Employers will no longer have to pay national insurance contributions for apprentices, the Chancellor has announced in today’s Autumn Statement.
In the annual end-of-year review of government finances, George Osborne announced that the Government would support the creation of three million new apprenticeships over the course of the next parliament.
To make it cheaper to employ young people, employers will not have to pay national insurance for all but the highest earning apprentices under the age of 25, he said.
In the last Autumn Statement before next year’s general election, the Chancellor claimed that “for every day this Government has been in office, 1,000 new jobs have been created”, adding that 85% of these were full-time roles.
According to revised forecasts from the Office for Budget Responsibility (OBR), it was claimed that there will be “meaningful” wage growth, which will pick up through 2015 and will grow at rates above inflation for the next five years.
This comes in contrast to XpertHR’s recent annual survey of pay prospects, which found that pay rises will remain subdued throughout 2015 and beyond. It predicts that pay awards will be worth just 2% in the year to August 2015.
Sheila Atwood, pay and benefits editor at XpertHR said: “The employers from across the private sector that we spoke to are predicting pay rises of 2% – while many public-sector workers can expect increases worth an average of up to 1%. Both these figures are below the 2.2% 2015 RPI forecast from the OBR.”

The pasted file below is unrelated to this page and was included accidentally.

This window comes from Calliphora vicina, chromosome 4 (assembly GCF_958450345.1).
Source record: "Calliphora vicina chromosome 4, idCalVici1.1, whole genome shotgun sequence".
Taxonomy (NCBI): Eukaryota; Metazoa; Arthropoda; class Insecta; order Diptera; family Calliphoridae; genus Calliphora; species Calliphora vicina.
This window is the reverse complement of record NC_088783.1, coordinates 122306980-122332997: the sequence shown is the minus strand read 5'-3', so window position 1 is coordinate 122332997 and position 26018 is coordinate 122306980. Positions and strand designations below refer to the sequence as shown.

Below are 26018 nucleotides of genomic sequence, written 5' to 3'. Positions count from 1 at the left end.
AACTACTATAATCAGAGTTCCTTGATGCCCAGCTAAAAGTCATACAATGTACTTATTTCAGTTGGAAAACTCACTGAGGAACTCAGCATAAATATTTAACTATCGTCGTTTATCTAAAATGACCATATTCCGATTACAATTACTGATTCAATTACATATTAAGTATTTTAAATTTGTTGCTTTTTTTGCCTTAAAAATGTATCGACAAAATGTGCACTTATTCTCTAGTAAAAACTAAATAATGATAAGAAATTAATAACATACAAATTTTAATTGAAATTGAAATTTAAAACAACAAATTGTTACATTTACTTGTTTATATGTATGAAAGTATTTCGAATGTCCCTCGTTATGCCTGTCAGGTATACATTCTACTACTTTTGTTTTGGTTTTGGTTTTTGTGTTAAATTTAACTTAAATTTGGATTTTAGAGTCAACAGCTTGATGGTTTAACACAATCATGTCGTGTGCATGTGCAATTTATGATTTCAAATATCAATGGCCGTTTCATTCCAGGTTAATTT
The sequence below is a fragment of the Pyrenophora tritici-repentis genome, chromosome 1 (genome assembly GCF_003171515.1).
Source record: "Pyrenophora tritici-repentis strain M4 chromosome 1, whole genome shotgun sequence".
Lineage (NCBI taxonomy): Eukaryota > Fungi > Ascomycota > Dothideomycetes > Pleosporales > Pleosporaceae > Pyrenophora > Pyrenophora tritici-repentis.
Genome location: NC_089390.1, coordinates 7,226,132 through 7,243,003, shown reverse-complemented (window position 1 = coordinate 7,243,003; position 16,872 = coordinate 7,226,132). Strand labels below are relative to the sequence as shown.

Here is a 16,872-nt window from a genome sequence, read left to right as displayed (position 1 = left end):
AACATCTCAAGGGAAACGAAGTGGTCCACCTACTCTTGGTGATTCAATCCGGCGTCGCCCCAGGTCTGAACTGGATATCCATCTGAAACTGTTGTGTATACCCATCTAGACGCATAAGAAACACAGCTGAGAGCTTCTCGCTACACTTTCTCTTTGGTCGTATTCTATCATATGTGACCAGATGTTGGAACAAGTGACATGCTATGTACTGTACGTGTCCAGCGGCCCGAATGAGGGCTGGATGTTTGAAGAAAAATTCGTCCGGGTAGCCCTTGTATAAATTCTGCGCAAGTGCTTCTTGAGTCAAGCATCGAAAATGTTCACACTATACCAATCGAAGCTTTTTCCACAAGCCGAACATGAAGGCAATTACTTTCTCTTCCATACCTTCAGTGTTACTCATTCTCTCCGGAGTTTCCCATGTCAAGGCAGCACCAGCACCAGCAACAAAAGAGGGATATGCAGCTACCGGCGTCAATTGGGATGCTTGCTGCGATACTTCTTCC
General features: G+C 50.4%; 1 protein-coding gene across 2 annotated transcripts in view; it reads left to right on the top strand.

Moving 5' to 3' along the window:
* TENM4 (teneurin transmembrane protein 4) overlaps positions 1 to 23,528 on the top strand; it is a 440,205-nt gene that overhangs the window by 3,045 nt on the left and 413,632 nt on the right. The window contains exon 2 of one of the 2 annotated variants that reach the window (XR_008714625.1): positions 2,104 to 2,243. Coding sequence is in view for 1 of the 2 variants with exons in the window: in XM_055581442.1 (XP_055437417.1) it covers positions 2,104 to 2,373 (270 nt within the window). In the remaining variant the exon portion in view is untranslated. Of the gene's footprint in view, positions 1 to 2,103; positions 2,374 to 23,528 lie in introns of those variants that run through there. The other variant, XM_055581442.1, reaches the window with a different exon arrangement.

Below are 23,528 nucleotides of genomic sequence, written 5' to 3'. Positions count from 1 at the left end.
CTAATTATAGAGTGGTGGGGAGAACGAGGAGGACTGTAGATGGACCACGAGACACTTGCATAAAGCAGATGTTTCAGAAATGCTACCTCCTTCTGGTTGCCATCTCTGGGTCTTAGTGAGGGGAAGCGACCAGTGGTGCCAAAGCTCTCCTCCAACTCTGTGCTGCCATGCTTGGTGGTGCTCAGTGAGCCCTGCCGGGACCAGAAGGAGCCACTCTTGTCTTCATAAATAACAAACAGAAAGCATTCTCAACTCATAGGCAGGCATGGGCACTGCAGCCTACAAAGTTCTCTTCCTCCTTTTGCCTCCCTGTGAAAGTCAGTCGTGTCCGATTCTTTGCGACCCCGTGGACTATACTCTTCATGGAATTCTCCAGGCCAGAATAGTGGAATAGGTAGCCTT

Mark Beatson, chief economist at the CIPD, said: “If average earnings grow faster than inflation at all in 2015, it will be because inflation is below target, not because of higher pay growth.”
Responding to the Chancellor’s claims, shadow chancellor Ed Balls was quick to point out that in the full Economic and Fiscal Outlook from the OBR, wage growth was shown to be weaker throughout the last Parliament, creating a squeeze on family budgets and tax revenue.
The announcements also included revisions to tax thresholds, with the threshold for paying the higher rate 40% tax rate going up to £42,385, with a view to pushing this up to £50,000 by the end of this decade.
The personal allowance – the amount someone earns before they have to start paying income tax – will go up to £10,600 in 2015, a little higher than the £10,500 threshold announced in October at the Conservative Party conference.
Finally, the Chancellor confirmed that major pension reforms due to take place from April next year would go ahead, including the abolition of the 55% “death tax”, which is incurred when someone dies and wants to pass their savings on to a loved one.